Hike difficulty: Hard – especially near the peak
Distance: 18.3KM
Time needed: ~ 13 hours

Getting there: From Seoul, head to the Dong-Seoul Bus terminal and take an intercity bus to Sokcho Intercity Bus Terminal, then take bus 7 or 7-1 to Seoraksan National Park.


7. Jirisan, Gyeongsangnam-do – for those seeking a challenge


Jirisan, Gyeongsangnam-do
Image credit:
@annaportrr

For those looking to completely immerse themselves in the wild, head to Jirisan in  Gyeongsangnam-do. It is the largest national park in the whole of South Korea, and stretches across 3 provinces and 5 cities.

Jirisan, Gyeongsangnam-do
Image credit:
@yun_dew

If you’re up for a challenge, pack your camping gear and head for the Main Ridge Course that stretches across 32.5KM and requires at least 3 days and 2 nights. It’s the most popular course among hikers, and takes you across multiple ridges, and through the peak of the mountain range of Cheonwangbong (1,915m).

Jirisan, Gyeongsangnam-do
Image credit:
@mel.d.sol

If camping isn’t your cup of tea, or perhaps reminds you too much of BMT, there are also plenty of day hikes you can explore.

Pro-tip: Hiking communities are very popular in Korea. If you are worried about heading on a long hike without a guide, consider looking out for scheduled trip in groups like Climbing in Korea, Indigo Hill, and Must Go Korea.

Hike difficulty: Very Hard(Main Ridge Hike)
Distance: 32.5KM
Time needed: 3D2N

Getting there: Jirisan is best accessed by car. 


8. Naejangsan, Jeollabuk-do – best Autumn foliage


Naejangsan, Jeollabuk-do
Image credit:
@________him

If you’re headed to South Korea in the autumn, make sure to visit Naejangsan for its beautiful autumn foliage. The entire mountain bursts into hues of red and orange around September to October.

Naejangsan, Jeollabuk-do
Image credit:
@keziasdf

One of the most popular routes here is the 8-peak hike along the ridges of the mountains, which passes by all the peaks, including the highest one of Sinseongbong (763 metres). 

Uhwajeong Pavilion
Uhwajeong Pavilion

Image credit: @darisuduttaman

Other scenic things to do and see in the area include the Baekyangsa Walking Trail Course (8.5km, one-way), as well as visiting the Naejang Temple and Uhwajeong Pavilion.

The trail map is available here.

Hike difficulty: Medium
Distance: 11KM, loop trail
Time needed: ~7 hours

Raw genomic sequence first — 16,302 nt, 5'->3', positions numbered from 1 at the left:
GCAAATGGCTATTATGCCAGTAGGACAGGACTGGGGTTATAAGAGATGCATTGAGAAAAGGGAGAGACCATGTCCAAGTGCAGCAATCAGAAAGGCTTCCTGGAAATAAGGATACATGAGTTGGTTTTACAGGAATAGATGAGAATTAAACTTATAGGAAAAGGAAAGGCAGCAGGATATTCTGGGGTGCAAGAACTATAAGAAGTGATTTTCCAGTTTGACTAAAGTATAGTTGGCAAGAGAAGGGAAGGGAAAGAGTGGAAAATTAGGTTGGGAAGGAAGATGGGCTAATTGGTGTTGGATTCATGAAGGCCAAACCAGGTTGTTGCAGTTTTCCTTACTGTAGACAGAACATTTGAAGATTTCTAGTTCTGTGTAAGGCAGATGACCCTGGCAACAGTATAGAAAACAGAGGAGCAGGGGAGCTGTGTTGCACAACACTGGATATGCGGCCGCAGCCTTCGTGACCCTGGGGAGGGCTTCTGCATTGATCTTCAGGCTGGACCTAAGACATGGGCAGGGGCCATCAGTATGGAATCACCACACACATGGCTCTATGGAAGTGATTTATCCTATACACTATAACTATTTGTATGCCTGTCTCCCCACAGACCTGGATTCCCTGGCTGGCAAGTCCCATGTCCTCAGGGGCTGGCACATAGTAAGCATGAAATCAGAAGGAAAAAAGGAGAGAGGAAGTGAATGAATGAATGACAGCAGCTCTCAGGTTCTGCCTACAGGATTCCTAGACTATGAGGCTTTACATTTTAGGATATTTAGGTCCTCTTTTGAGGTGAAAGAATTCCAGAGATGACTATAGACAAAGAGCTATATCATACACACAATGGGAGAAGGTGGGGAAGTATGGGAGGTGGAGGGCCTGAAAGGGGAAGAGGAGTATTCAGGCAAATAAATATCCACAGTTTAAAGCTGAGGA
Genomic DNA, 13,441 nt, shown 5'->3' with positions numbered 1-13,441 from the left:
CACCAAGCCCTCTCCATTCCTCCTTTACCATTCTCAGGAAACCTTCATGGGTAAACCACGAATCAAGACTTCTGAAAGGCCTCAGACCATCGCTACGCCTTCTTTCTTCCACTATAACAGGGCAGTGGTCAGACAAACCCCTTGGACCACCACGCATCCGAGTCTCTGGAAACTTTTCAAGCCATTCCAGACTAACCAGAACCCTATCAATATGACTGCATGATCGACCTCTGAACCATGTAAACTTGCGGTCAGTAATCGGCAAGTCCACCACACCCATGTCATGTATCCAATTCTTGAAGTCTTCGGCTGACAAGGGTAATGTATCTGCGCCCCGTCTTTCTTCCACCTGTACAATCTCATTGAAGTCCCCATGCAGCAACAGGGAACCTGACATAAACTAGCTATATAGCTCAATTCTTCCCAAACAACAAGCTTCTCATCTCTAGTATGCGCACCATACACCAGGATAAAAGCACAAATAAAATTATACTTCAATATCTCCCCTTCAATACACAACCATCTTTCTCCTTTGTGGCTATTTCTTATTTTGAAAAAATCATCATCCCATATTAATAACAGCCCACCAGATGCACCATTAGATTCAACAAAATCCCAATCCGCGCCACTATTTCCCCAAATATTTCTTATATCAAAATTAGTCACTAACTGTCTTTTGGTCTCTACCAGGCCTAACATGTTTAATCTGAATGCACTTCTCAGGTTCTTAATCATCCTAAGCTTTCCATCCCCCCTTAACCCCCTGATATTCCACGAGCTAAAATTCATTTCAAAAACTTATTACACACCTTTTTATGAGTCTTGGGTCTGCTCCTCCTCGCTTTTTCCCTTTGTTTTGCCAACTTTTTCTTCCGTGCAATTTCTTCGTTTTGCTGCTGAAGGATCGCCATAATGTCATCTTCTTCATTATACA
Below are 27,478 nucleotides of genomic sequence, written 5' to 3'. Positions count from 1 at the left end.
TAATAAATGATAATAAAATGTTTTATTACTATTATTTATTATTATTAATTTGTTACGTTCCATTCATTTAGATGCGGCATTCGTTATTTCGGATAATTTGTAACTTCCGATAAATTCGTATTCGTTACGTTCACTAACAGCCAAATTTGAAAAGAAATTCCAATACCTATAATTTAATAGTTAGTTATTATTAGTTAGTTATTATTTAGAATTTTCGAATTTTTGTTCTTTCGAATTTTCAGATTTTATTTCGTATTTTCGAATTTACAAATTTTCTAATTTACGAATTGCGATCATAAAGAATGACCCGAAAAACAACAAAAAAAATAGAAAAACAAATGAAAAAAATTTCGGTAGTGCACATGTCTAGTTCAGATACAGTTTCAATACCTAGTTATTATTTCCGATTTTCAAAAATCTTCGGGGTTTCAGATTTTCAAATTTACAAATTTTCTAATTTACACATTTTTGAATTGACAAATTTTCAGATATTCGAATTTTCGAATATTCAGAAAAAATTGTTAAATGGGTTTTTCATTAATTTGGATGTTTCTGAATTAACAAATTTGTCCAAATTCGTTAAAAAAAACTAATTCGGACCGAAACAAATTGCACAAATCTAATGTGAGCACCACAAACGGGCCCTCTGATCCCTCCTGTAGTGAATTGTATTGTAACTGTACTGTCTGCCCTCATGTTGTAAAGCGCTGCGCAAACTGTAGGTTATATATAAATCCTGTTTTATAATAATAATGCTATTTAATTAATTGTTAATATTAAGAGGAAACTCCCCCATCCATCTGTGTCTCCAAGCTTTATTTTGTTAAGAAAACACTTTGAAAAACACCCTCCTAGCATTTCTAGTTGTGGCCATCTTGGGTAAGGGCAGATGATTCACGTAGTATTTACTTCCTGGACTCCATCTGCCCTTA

Getting there:  From Jeongeup Station, take bus 171 to the bus terminal at the last stop (30min). To get to  Jeongeup from Seoul, take the KTX 39,500KRW (~S$45) /pax, which will take approximately 1.5 hours.


9. Wolchulsan, Yeongnam Gul – suspended cloud bridge


Located in the Southern part of South Korea, Wolchulsan is a relatively unknown mountain rarely visited by foreigners, perfect for those who are looking for something off the beaten path.

Wolchulsan, Yeongnam Gul
Image credit: @thereshegoesagn

The mountain’s main draw for many hikers is its Gureumdari Bridge, or cloud bridge – a vibrant red suspended structure standing out from the terrain’s rocky surface.

Wolchulsan, Yeongnam Gul
Image credit: @2talltayla

For those who want to cover the highest peak Cheonhwangbong at 809 metres, as well as Gureumdari Bridge, head for the Mountain Ridge Trail. It stretches 9.4KM and takes you through these main attractions as well as Gujeongbong Peak, Eoksaebat (Pampas Grass Field) and Dogapsa Temple.

Wolchulsan, Yeongnam Gul
Image credit:
@roamingaroundtheworld

Hike difficulty: Medium
Distance: 9.4KM
Time needed: ~6 hours

Getting there:  Wolchulsan is best accessed by car.


Mountains to hike in South Korea


When it comes to mountains, the first thing that comes to mind might be the Alps, Andes or perhaps the Himalayas. But if you’re looking for somewhere nearby for your hiking fix, look no further than South Korea, which is filled with so many mountains, you could say the task of climbing them all is insurmountable. *wink*   Korean hikers are also super friendly and often share snacks like oranges and kimbap (rice seaweed rolls) with strangers while hiking. If you’d like to make some new friends, bring some extra snacks to share!   Looking for more things to do in Korea? Check out our other guides: